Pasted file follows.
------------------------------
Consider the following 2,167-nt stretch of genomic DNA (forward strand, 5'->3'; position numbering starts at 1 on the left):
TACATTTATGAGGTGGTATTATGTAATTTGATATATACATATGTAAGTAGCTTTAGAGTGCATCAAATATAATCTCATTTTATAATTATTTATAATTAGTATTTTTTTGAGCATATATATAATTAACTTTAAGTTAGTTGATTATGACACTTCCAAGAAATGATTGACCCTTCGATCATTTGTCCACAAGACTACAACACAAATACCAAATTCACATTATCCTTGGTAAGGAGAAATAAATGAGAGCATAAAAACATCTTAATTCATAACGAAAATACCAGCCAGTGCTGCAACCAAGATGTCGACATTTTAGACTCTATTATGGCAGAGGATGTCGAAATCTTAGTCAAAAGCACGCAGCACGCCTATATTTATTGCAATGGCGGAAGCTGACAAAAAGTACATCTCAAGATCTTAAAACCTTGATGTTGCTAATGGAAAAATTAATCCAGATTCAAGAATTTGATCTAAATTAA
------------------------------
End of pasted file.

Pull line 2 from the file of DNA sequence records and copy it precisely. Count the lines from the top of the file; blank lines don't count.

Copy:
TACATTTATGAGGTGGTATTATGTAATTTGATATATACATATGTAAGTAGCTTTAGAGTGCATCAAATATAATCTCATTTTATAATTATTTATAATTAGTATTTTTTTGAGCATATATATAATTAACTTTAAGTTAGTTGATTATGACACTTCCAAGAAATGATTGACCCTTCGATCATTTGTCCACAAGACTACAACACAAATACCAAATTCACATTATCCTTGGTAAGGAGAAATAAATGAGAGCATAAAAACATCTTAATTCATAACGAAAATACCAGCCAGTGCTGCAACCAAGATGTCGACATTTTAGACTCTATTATGGCAGAGGATGTCGAAATCTTAGTCAAAAGCACGCAGCACGCCTATATTTATTGCAATGGCGGAAGCTGACAAAAAGTACATCTCAAGATCTTAAAACCTTGATGTTGCTAATGGAAAAATTAATCCAGATTCAAGAATTTGATCTAAATTAA